What to do in Mt. Cook National Park

Here clouds shroud the grey, glacier-topped peaks choosing to forego the golden valleys below. On a clear day, you’ll see New Zealand’s tallest mountain reach toward the sky as if it were stretching toward the heavens. From the Aoraki Mt. Cook Village the mountain’s majesty reigns inviting visitors to scramble up one of several hikes for a closer look; but those who truly know and love the mount know mother nature’s beautiful fury including Mt. Cook’s sheer cliffs, screaming and often bone-chilling winds and blizzard-like white outs. Dozens of men who loved Mt. Cook dearly have died trying to conquer its towering peaks or scale its blue glaciers.  An alpine memorial now stands in their honor near a simple path where unknowing tourists cross on their way for a better look at Mt. Cook.

Aside from the breathtaking mountain views, the Aoraki – Mt. Cook National Park offers nothing magical…but do you really need more? While the true mountaineers and adventurers could spend weeks making Aoraki- Mt. Cook their playground, for most a simple day or two in the park will suffice. In a full days time one can scramble up a handful of hiking trails offering spectacular views of Mt. Cook and the surrounding peaks and glaciers.

Mt. Cook Village or the nearby Whitehorse parking lot and campsite serve as the start for most of the general walks through the park. The village itself is quaint and only serves visitors with an information center, several hotels, motels and hostels (the largest being the towers of the Hermitage Hotel) and a couple cafes/restaurants. A street boasting private residences and a small school sit nearby.

Most Mt. Cook visitors chose to take the well-worn, although rough, Hooker Valley trail that stretches several kilometers across a slew of loose rocks and over three lengthy suspension bridges before ending near Hooker Lake with outstanding views of the Hooker Glacier and Mt. Cook. Along the way, you’ll trek past the alpine memorial, Mueller Lake and the Muller Glacier and a restroom alongside a small hut that provides much-needed shelter in inclement weather. The return hike from the visitors center runs about four hours, but you can drive to the Whitehorse parking lot to shave off an hours walk. The path itself isn’t steep, but it is difficult thanks to the loose rocks strewn the length of the trail. Solid hiking shoes or tennis shoes are a must here.  Unfortunately, the park lists it as a simple family-friendly trail leaving many to assume they can traverse the pathway in nothing more than flip flops or fancy Prada shoes and a matching purse.  Honestly folks, let’s leave it in the car.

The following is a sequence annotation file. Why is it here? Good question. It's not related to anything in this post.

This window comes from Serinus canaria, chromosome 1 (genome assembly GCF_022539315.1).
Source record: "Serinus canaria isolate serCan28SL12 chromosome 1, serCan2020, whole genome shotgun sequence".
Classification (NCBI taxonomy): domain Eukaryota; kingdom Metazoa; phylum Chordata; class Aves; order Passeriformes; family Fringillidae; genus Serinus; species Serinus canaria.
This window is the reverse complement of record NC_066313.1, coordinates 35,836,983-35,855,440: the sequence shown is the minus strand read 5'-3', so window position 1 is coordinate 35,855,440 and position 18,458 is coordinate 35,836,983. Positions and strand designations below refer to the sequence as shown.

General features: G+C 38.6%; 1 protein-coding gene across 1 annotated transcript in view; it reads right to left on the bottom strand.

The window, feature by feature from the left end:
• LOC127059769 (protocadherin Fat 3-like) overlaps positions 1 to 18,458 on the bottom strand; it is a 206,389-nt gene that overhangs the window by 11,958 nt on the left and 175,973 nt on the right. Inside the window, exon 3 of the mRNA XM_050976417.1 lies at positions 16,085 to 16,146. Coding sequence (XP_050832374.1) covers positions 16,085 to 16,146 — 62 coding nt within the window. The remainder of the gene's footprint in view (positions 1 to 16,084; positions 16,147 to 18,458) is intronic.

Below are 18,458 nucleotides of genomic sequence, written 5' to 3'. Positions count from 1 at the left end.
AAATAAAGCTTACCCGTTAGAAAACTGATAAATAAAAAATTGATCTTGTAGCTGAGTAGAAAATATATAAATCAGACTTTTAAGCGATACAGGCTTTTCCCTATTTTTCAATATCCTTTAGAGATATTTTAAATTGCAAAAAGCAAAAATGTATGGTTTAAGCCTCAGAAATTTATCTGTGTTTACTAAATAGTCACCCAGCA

Other tracks include the Sealy Tarns, Red Tarns and Kea Point tracks.  While the guides in the i-center will tell you you’re in for a steep climb up the Sealy Tarns track, they fail to warn you of the more than 1,800 stairs you’ll climb to the top.  You’ll be gasping for air and lamenting over the excruciatingly sharp pains in your calves, but the view makes the 3.5 hours return hike well worth the pain.  If that’s not your cup of tea, try the Red Tarns track – it’s much gentler but still offers great valley views.